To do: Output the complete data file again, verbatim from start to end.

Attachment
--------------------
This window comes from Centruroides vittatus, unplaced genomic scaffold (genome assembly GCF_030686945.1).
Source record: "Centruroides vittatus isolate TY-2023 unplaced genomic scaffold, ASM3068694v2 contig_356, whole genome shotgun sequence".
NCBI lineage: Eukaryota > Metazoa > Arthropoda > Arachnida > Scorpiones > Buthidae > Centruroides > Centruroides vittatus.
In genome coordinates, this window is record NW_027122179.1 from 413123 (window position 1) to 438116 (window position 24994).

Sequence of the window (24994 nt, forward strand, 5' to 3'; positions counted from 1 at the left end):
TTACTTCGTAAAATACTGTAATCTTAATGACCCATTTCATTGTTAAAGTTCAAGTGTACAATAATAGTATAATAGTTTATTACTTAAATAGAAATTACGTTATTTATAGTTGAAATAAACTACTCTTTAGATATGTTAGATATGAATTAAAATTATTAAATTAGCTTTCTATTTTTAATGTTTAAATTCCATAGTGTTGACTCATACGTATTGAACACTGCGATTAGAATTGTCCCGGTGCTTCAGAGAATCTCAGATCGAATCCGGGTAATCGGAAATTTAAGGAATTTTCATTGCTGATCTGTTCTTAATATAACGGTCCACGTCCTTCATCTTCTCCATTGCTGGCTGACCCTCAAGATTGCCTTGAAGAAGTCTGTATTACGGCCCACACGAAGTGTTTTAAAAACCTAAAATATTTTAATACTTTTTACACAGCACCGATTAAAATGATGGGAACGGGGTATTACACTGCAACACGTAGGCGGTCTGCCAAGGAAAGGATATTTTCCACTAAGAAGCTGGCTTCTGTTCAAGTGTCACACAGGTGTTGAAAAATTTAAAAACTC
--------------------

This window comes from Centruroides vittatus, unplaced genomic scaffold (genome assembly GCF_030686945.1).
Source record: "Centruroides vittatus isolate TY-2023 unplaced genomic scaffold, ASM3068694v2 contig_356, whole genome shotgun sequence".
NCBI lineage: Eukaryota > Metazoa > Arthropoda > Arachnida > Scorpiones > Buthidae > Centruroides > Centruroides vittatus.
In genome coordinates, this window is record NW_027122179.1 from 413123 (window position 1) to 438116 (window position 24994).

Sequence of the window (24994 nt, forward strand, 5' to 3'; positions counted from 1 at the left end):
TTACTTCGTAAAATACTGTAATCTTAATGACCCATTTCATTGTTAAAGTTCAAGTGTACAATAATAGTATAATAGTTTATTACTTAAATAGAAATTACGTTATTTATAGTTGAAATAAACTACTCTTTAGATATGTTAGATATGAATTAAAATTATTAAATTAGCTTTCTATTTTTAATGTTTAAATTCCATAGTGTTGACTCATACGTATTGAACACTGCGATTAGAATTGTCCCGGTGCTTCAGAGAATCTCAGATCGAATCCGGGTAATCGGAAATTTAAGGAATTTTCATTGCTGATCTGTTCTTAATATAACGGTCCACGTCCTTCATCTTCTCCATTGCTGGCTGACCCTCAAGATTGCCTTGAAGAAGTCTGTATTACGGCCCACACGAAGTGTTTTAAAAACCTAAAATATTTTAATACTTTTTACACAGCACCGATTAAAATGATGGGAACGGGGTATTACACTGCAACACGTAGGCGGTCTGCCAAGGAAAGGATATTTTCCACTAAGAAGCTGGCTTCTGTTCAAGTGTCACACAGGTGTTGAAAAATTTAAAAACTC